Teachers perceptions of student speech: a quantitative study

Document Type

Journal Article

Place of Publication

Applied Linguistics Association of Australia


Faculty of Regional Professional Studies


School of Regional Professional Studies




Oliver, R., Haig, Y. (2005). Teachers perceptions of student speech: a quantitative study. Australian Review of Applied Linguistics, 28(2), 44-59. Available here


This study reports on teachers’ attitudes towards their students’ speech varieties of English. A sample of 172 primary, district high and secondary teachers in Western Australian schools was surveyed on their attitudes towards language variation and towards their students’ use of specific English variants. The teachers were found to have generally conservative attitudes, particularly with regard to their students’ use of non-standard features. These features were also associated with falling language standards. The impact of the teacher background factors of gender, age, level of teaching qualification, teaching experience and professional development on attitudes was also considered. However, only teacher qualifications and length of experience were found to be significant and this influence was restricted to attitudes towards language varieties. Such findings have important implications for speakers of non-standard sociolects who would tend to use these features more often. It is of particular concern where teachers associate the use of non-standard varieties with lower academic ability as has been found in other research. The findings suggest that teachers need to understand the relationships between standard and non-standard varieties, written and spoken forms, formal and informal registers, and developmental and non-standard features.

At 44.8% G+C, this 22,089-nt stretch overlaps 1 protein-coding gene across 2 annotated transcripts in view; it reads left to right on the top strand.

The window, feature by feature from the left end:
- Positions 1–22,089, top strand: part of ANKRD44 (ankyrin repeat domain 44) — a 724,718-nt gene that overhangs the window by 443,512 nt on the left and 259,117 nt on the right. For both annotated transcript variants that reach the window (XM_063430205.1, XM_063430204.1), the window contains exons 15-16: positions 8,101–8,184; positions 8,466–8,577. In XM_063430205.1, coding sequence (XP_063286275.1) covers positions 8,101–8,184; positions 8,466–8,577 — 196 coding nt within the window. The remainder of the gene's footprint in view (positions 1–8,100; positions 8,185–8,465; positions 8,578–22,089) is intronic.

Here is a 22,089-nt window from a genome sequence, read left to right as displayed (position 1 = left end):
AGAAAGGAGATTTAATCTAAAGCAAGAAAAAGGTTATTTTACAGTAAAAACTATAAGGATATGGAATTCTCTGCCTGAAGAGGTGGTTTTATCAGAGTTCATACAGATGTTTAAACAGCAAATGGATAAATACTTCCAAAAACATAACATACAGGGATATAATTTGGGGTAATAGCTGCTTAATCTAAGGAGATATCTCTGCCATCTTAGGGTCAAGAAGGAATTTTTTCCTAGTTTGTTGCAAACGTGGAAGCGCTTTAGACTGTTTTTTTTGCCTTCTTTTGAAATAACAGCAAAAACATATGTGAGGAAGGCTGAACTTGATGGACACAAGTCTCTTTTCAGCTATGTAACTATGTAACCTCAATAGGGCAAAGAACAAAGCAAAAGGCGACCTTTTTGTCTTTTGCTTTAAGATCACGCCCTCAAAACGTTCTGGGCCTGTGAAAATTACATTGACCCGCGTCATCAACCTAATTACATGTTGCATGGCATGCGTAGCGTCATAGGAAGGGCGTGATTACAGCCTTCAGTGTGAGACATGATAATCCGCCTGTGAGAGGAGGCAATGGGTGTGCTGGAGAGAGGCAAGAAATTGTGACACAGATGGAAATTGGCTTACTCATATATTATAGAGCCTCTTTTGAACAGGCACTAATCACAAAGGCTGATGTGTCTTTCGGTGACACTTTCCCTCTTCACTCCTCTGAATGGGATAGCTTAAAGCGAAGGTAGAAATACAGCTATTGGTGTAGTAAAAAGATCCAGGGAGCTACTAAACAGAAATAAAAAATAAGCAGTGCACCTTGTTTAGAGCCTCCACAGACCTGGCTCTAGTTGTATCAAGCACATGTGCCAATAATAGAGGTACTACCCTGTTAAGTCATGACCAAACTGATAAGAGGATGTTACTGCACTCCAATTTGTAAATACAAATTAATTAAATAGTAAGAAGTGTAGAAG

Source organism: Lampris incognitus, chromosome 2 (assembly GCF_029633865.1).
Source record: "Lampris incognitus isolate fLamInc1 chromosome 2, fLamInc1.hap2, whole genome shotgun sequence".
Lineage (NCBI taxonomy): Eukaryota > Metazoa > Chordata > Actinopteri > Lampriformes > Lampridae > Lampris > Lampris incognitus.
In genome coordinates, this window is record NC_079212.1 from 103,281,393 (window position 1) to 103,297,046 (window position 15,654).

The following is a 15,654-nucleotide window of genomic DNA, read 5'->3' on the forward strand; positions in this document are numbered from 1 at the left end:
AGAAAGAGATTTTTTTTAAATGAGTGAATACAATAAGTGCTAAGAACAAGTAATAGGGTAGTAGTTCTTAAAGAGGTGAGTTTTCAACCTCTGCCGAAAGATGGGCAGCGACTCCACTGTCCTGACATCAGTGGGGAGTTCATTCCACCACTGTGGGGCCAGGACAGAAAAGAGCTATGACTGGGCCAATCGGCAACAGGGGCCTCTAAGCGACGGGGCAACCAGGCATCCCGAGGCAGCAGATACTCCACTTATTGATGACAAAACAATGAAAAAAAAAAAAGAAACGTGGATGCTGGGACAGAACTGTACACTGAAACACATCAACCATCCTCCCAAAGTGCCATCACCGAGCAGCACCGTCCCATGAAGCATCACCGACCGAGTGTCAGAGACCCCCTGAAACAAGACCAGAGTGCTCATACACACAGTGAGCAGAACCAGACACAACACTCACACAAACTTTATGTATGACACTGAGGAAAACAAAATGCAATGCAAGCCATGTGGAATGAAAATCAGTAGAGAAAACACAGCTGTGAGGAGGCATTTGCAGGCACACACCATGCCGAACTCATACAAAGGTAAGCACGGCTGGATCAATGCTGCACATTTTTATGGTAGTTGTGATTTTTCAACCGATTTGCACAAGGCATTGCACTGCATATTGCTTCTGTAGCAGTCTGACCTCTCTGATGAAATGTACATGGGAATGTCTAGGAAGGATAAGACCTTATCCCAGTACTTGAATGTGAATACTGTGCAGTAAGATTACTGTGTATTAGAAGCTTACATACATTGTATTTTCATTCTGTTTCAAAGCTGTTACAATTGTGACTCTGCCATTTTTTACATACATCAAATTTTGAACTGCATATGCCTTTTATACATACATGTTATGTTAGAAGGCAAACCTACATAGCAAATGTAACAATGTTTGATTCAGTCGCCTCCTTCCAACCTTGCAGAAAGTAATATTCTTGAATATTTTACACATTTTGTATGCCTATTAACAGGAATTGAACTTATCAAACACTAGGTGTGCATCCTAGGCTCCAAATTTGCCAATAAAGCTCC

Link to publisher version (DOI)